“Gray, by flip side, used them as nothing more than photo ops,” DeMarco said. The Democrat governor would call the meetings often, inviting the news cameras in. “He was trying to give the image that he was getting something done. And, you know, you had to go, because if you weren’t there, what was the photo going to be?”
That was when the meetings strayed from agenda-driven business meetings and became more about politics, say those who took part.
“It is posturing,” Wesson said. “But it is also learning to look someone in the eyes and listen to cold words.”
Despite the occasional verbal fencing between leaders, Wesson said the meetings were always worthwhile.
“At the end of the day, we would get it done,” he said.
Don’t bleep the governor
Schwarzenegger still seems to be feeling out the meetings, determining how best to use them. His aides have alluded to his belief that the Legislature should step up to the budget plate and counter his budget proposal in a timely manner.
But it’s clear that Schwarzenegger wants to play a large part in the budget process, rather than revert to a time before Deukmejian, during which the Legislature took a firmer grip of the budget reins.
Schwarzenegger thinks that the way the budget is put together is so vital to the state’s health that he has drawn up a spending plan—the so-called Live Within Our Means Act—and put it on the November 8 special-election ballot. Proposition 76 would provide that state spending does not cease when a budget is signed late and would give the governor more power to control state spending, by allowing him to declare a “fiscal emergency” and then, in an absence of swift legislative action, unilaterally reduce certain spending.
And so he handles the Big Five meetings like a businessman would.
“Governor Davis was paralyzed by analysis. This is more of an action governor,” Cox said of Schwarzenegger. “His action is more of a businessman’s model.”
Silva says Schwarzenegger has been successful in Big Five meetings “because he practices the art of the deal.”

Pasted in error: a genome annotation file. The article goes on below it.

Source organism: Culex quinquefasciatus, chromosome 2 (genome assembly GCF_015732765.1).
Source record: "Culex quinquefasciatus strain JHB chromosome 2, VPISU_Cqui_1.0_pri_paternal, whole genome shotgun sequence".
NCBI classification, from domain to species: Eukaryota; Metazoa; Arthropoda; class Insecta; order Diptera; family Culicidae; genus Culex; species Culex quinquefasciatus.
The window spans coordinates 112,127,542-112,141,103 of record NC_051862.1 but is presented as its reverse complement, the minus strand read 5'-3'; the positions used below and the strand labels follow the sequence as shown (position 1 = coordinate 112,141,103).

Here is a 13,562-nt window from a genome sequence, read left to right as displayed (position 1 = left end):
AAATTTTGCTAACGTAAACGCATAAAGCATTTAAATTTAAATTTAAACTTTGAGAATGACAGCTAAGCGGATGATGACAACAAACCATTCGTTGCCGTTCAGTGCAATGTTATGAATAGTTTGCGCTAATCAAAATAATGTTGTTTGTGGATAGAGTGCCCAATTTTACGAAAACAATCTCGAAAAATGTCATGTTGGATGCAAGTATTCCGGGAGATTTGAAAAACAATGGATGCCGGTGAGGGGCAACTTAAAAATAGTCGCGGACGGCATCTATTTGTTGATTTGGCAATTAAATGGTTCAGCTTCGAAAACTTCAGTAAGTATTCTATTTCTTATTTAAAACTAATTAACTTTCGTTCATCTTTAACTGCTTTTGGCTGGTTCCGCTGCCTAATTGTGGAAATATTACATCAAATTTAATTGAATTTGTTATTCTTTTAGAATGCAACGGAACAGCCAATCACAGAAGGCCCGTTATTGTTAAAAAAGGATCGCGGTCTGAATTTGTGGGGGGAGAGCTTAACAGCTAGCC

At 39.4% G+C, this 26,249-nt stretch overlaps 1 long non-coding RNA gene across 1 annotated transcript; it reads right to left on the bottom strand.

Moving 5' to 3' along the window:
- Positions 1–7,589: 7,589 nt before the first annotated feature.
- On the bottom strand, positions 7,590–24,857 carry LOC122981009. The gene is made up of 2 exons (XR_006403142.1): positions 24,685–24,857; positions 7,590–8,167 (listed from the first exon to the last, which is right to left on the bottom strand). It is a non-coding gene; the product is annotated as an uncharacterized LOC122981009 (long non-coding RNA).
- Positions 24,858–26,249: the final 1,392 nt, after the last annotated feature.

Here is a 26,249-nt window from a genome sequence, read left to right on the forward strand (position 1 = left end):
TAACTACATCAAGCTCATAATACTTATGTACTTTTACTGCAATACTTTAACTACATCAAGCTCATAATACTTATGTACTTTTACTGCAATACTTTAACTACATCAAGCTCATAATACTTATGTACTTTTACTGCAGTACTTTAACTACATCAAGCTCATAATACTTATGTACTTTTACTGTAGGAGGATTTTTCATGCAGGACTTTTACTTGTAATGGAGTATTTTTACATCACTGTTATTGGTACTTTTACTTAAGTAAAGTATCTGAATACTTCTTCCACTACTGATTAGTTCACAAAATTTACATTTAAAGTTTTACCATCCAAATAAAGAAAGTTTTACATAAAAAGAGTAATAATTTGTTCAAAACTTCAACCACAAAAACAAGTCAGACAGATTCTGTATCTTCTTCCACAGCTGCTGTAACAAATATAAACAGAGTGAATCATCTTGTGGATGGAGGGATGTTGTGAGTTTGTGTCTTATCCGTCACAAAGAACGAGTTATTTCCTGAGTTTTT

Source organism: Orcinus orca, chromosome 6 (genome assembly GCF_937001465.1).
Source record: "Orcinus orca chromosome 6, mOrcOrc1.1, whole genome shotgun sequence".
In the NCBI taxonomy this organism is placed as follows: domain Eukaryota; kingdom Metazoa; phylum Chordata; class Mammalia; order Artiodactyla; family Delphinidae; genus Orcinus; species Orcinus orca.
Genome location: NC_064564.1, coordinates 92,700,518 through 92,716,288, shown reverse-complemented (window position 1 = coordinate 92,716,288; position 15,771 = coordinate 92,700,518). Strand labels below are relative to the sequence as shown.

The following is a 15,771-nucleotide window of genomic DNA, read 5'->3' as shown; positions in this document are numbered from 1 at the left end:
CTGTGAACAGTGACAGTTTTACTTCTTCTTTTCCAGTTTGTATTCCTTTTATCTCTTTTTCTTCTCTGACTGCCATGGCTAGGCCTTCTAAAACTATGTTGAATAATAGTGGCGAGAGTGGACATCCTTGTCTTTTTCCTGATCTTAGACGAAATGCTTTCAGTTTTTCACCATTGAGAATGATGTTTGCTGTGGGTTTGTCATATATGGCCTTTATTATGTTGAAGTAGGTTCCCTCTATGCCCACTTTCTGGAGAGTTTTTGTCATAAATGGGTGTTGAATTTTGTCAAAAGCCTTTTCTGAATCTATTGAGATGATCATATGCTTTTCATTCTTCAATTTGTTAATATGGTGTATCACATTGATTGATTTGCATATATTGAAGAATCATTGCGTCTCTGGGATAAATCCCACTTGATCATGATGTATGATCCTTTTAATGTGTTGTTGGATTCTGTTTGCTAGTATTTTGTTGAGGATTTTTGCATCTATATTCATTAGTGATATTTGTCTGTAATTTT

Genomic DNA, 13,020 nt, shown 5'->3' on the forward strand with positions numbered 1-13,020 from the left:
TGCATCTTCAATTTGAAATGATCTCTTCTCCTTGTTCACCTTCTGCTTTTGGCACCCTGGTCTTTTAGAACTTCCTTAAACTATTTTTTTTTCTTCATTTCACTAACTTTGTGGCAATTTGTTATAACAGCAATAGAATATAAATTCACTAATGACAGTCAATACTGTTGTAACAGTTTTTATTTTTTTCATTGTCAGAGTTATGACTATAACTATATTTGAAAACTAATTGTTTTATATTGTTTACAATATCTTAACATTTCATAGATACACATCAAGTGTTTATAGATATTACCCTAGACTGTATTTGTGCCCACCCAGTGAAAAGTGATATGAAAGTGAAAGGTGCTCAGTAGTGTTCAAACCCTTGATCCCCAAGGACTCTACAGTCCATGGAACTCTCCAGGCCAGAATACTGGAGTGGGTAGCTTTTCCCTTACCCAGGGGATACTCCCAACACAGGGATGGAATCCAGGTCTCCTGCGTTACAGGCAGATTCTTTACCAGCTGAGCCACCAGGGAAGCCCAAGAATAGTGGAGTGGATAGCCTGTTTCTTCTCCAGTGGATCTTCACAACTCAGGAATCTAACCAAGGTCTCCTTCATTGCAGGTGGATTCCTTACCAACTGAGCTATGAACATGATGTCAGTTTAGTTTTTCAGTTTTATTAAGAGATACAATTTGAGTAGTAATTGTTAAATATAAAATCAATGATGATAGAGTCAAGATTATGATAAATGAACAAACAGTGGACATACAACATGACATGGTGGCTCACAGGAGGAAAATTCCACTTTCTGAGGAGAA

The governor also tries to keep the meetings loose and frank.
Wesson remembered one exchange between himself and Schwarzenegger.
“'I’m not going to let you bleep me. Are you trying to bleep me?’” Wesson, replacing a blunter word with “bleep,” remembered the governor saying.
Wesson shot back: “I can assure you that no one on the Democratic side wants to bleep you.”
In his first year, Schwarzenegger held several Big Five meetings, both for budget negotiations and to discuss two initiatives he sought to place on the ballot. He appeared to use the meetings, then, to get a feel for where the leaders and their caucuses stood. He provided the forum and allowed the two polarized sides to talk, stepping out of the way and listening, in order to gauge where the two could come together, closer to his moderate stance.
This year, Schwarzenegger has called far fewer meetings of the Big Five. That’s because he has learned better when is the most opportune time to bring the politicians together, say his aides. Often, Schwarzenegger will meet with the Republican leadership and then, separately, with the Democrats and only bring the two parties together when he feels they can come to an agreement—when he feels he can seal a deal.
“He’s a pretty good facilitator,” McCarthy said. “He’s used them well, and he hasn’t used a lot of them.”
But Schwarzenegger may not have given birth to that sense of trust and openness that former Big Fivers said is necessary. Perata said this year that the goodwill needed to foster negotiations did not exist because of the way Schwarzenegger had dealt harshly with legislators in public.